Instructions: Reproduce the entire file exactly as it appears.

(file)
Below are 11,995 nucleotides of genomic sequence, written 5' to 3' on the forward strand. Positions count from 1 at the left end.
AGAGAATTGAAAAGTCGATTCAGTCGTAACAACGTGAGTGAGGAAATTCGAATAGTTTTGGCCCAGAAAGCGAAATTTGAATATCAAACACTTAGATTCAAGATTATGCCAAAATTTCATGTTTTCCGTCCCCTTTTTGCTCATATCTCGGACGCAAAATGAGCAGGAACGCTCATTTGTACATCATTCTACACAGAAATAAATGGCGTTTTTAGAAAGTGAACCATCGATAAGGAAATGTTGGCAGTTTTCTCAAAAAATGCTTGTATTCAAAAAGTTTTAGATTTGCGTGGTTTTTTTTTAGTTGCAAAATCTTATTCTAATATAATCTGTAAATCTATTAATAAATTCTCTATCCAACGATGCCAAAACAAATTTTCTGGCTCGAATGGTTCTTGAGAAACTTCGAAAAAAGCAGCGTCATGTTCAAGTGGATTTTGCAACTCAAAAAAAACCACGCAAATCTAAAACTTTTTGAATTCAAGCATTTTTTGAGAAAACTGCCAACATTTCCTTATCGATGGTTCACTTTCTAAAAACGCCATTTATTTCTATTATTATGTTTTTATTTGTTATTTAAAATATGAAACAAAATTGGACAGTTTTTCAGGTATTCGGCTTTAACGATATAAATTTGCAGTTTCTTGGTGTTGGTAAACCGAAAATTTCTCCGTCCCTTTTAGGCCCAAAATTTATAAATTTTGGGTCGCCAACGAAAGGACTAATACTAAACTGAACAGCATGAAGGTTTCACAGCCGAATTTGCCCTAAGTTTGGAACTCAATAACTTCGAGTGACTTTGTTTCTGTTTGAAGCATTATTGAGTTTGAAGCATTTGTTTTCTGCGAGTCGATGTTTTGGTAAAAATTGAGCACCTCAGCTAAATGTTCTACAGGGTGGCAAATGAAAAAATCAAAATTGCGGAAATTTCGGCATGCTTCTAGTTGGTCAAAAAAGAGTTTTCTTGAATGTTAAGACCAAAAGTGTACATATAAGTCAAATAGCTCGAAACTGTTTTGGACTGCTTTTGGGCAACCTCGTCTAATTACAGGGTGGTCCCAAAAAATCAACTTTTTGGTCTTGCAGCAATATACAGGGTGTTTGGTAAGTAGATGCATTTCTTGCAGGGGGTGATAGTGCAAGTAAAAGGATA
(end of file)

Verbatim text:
Below are 11,995 nucleotides of genomic sequence, written 5' to 3' on the forward strand. Positions count from 1 at the left end.
AGAGAATTGAAAAGTCGATTCAGTCGTAACAACGTGAGTGAGGAAATTCGAATAGTTTTGGCCCAGAAAGCGAAATTTGAATATCAAACACTTAGATTCAAGATTATGCCAAAATTTCATGTTTTCCGTCCCCTTTTTGCTCATATCTCGGACGCAAAATGAGCAGGAACGCTCATTTGTACATCATTCTACACAGAAATAAATGGCGTTTTTAGAAAGTGAACCATCGATAAGGAAATGTTGGCAGTTTTCTCAAAAAATGCTTGTATTCAAAAAGTTTTAGATTTGCGTGGTTTTTTTTTAGTTGCAAAATCTTATTCTAATATAATCTGTAAATCTATTAATAAATTCTCTATCCAACGATGCCAAAACAAATTTTCTGGCTCGAATGGTTCTTGAGAAACTTCGAAAAAAGCAGCGTCATGTTCAAGTGGATTTTGCAACTCAAAAAAAACCACGCAAATCTAAAACTTTTTGAATTCAAGCATTTTTTGAGAAAACTGCCAACATTTCCTTATCGATGGTTCACTTTCTAAAAACGCCATTTATTTCTATTATTATGTTTTTATTTGTTATTTAAAATATGAAACAAAATTGGACAGTTTTTCAGGTATTCGGCTTTAACGATATAAATTTGCAGTTTCTTGGTGTTGGTAAACCGAAAATTTCTCCGTCCCTTTTAGGCCCAAAATTTATAAATTTTGGGTCGCCAACGAAAGGACTAATACTAAACTGAACAGCATGAAGGTTTCACAGCCGAATTTGCCCTAAGTTTGGAACTCAATAACTTCGAGTGACTTTGTTTCTGTTTGAAGCATTATTGAGTTTGAAGCATTTGTTTTCTGCGAGTCGATGTTTTGGTAAAAATTGAGCACCTCAGCTAAATGTTCTACAGGGTGGCAAATGAAAAAATCAAAATTGCGGAAATTTCGGCATGCTTCTAGTTGGTCAAAAAAGAGTTTTCTTGAATGTTAAGACCAAAAGTGTACATATAAGTCAAATAGCTCGAAACTGTTTTGGACTGCTTTTGGGCAACCTCGTCTAATTACAGGGTGGTCCCAAAAAATCAACTTTTTGGTCTTGCAGCAATATACAGGGTGTTTGGTAAGTAGATGCATTTCTTGCAGGGGGTGATAGTGCAAGTAAAAGGATA